An anti-riot policeman hits a protester with a baton at a rally against what protesters claim to be U.S. intervention outside the U.S. embassy in Manila July 4, 2011. Filipino and U.S. troops are holding exercises in the Sulu Sea off the western Philippine province of Palawan, which lies near the disputed Spratly Islands. Conflicting territorial claims by several countries over the Spratlys and Paracels are raising tensions in Asia. Besides the Philippines, China, Vietnam, Taiwan, Malaysia and Brunei are claiming the islands as theirs. REUTERS/Romeo Ranoco

Cold War flashbacks as Americans rebuild Soviet tunnel in Afghanistan

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Under blazing June sunshine in the Hindu Kush mountains, U.S., Russian and Afghan officials gathered by the entrance of the Salang tunnel, arguably the most important stretch of highway in Afghanistan, linking the country’s south with its north.

They had come to celebrate emergency repair works carried out by the U.S. government on the 2.6 km (1.6 miles) of concrete passageway that the Soviets built in 1962. Constantly congested and leaking, the tunnel is on the brink of collapse.

from Russell Boyce:

Asia – A week in pictures 03 July 2011

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A great news picture has to have the WOW factor and without a doubt the picture of the domb disposal expert being caught in a car bomb blast is amazing. What is even more amazing is that he lived.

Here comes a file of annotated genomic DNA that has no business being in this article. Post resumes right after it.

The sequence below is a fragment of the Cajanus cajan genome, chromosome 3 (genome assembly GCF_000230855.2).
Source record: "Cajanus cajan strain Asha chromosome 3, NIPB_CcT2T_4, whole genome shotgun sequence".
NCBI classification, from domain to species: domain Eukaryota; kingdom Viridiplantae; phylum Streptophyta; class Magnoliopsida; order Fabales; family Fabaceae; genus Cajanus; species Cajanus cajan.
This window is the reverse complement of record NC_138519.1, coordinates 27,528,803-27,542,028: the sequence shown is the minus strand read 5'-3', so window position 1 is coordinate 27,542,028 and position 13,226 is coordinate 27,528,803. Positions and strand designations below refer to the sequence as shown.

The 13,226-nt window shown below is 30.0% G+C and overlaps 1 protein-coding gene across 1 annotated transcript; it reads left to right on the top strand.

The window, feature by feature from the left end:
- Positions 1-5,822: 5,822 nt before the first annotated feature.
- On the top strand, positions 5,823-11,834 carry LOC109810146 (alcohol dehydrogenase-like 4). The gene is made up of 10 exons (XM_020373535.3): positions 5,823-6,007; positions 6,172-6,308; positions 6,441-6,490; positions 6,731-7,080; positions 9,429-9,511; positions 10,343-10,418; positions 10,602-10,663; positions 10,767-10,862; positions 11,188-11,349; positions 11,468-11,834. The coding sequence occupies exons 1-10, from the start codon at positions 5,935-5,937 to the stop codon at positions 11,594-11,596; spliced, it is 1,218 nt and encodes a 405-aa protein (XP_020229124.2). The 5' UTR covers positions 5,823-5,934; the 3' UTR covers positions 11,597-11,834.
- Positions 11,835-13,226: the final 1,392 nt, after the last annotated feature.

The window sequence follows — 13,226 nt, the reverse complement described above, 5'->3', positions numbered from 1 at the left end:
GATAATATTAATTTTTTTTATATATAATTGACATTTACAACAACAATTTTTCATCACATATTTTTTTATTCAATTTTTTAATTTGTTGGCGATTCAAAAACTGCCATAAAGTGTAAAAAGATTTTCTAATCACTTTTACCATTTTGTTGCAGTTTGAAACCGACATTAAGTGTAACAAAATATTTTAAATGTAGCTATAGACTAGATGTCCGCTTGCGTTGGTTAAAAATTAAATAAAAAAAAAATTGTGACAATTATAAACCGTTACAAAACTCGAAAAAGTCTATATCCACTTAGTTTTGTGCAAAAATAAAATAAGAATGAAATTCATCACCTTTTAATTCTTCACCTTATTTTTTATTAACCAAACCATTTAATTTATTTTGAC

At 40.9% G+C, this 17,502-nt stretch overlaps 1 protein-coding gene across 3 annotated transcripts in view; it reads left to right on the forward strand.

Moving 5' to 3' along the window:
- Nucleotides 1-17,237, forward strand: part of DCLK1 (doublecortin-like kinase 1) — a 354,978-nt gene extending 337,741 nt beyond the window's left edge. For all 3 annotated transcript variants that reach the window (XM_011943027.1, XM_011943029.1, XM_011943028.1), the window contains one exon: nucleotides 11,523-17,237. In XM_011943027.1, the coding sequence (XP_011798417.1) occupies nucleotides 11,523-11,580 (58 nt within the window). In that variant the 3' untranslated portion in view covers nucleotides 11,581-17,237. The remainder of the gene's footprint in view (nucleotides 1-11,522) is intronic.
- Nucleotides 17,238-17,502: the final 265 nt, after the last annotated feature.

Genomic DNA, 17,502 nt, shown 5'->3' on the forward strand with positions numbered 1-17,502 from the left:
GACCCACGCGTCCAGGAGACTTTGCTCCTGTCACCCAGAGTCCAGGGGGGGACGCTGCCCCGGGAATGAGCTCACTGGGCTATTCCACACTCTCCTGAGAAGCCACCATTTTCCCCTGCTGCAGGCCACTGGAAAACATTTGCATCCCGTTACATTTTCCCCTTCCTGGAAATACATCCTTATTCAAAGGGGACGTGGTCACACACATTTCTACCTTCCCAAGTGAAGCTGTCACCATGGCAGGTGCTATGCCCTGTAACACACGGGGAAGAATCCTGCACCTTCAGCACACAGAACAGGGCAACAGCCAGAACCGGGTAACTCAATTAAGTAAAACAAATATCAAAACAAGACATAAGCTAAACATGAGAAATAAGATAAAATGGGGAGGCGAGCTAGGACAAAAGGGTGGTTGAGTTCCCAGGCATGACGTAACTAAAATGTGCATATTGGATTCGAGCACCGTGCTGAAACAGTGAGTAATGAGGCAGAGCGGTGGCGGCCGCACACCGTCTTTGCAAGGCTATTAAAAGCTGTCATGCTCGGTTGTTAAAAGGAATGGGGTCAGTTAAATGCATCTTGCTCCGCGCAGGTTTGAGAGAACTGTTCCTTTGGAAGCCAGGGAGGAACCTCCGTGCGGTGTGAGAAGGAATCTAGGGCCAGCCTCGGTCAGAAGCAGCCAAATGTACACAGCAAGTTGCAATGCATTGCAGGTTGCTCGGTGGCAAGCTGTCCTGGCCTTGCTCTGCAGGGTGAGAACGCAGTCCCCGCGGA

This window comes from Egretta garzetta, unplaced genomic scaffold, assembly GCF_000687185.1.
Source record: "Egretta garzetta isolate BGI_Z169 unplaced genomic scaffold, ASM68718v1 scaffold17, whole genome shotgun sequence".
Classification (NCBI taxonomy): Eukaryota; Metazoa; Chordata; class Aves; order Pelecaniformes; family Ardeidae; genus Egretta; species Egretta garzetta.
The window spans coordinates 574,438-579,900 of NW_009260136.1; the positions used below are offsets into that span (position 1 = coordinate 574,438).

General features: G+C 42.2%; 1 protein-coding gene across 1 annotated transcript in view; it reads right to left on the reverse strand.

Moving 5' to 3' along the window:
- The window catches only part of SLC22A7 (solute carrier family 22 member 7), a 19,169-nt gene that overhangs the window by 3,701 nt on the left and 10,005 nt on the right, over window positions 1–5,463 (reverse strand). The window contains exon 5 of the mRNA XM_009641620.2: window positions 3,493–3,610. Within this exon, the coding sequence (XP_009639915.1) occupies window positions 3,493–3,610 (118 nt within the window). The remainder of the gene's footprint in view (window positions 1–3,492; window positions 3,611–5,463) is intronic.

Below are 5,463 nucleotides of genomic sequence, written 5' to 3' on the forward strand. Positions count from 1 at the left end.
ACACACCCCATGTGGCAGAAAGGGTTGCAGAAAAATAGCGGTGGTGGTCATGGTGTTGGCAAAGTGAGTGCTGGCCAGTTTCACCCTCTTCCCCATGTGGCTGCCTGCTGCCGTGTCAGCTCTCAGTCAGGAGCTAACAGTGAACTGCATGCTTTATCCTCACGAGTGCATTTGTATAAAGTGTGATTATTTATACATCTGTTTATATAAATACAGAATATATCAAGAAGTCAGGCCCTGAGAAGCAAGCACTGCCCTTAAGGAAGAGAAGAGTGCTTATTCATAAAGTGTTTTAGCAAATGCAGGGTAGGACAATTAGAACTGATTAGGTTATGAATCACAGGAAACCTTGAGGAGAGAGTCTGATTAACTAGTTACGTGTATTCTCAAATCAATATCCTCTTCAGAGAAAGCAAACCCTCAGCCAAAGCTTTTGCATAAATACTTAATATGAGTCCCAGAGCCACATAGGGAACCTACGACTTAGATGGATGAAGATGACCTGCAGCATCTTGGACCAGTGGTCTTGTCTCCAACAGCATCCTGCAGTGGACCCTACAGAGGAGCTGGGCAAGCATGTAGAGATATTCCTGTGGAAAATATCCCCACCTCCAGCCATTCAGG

A car bomb explodes as a member of a Thai bomb squad checks it in Narathiwat province, south of Bangkok July 1, 2011. The bomb planted by suspected insurgents wounded the squad member, police said.  REUTERS/Stringer 

Drone strikes are police work, not an act of war?

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Launching an air strike in another nation would normally be considered an act of aggression. But advocates of America’s rapidly expanding unmanned drone programme don’t see it that way.

They are arguing, as Tom Ricks writes on his blog The Best Defense over at Foreign Policy, that the campaign to kill militants with missile strikes from these unmanned aircraft, is more like police action in a tough neighbourhood than a military conflict.

Pakistan’s Shamsi base : a mystery wrapped in a riddle

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Pakistan Defence Minister Mukhtar Ahmad’s comments this week that the government had ended U.S. drone flights out of Shamsi air base deep in southwest Baluchistan province has injected new controversy in their troubled relationship. U.S. officials appeared to scoff at Mukhtar’s remarks, saying they had no plans to vacate the base from where they have in the past launched unmanned Predator aircraft targeting militant havens in the northwest region.

Washington’s dismissal of the Pakistan government’s stand is quite extraordinary. Can a country, even if it is the world’s strongest power, continue to use an air base despite the refusal of the host country ?  The United States is effectively encamped in Pakistan using its air strip to run a not-so-secret assassination campaign  against militant leaders including Pakistanis while Islamabad fumes.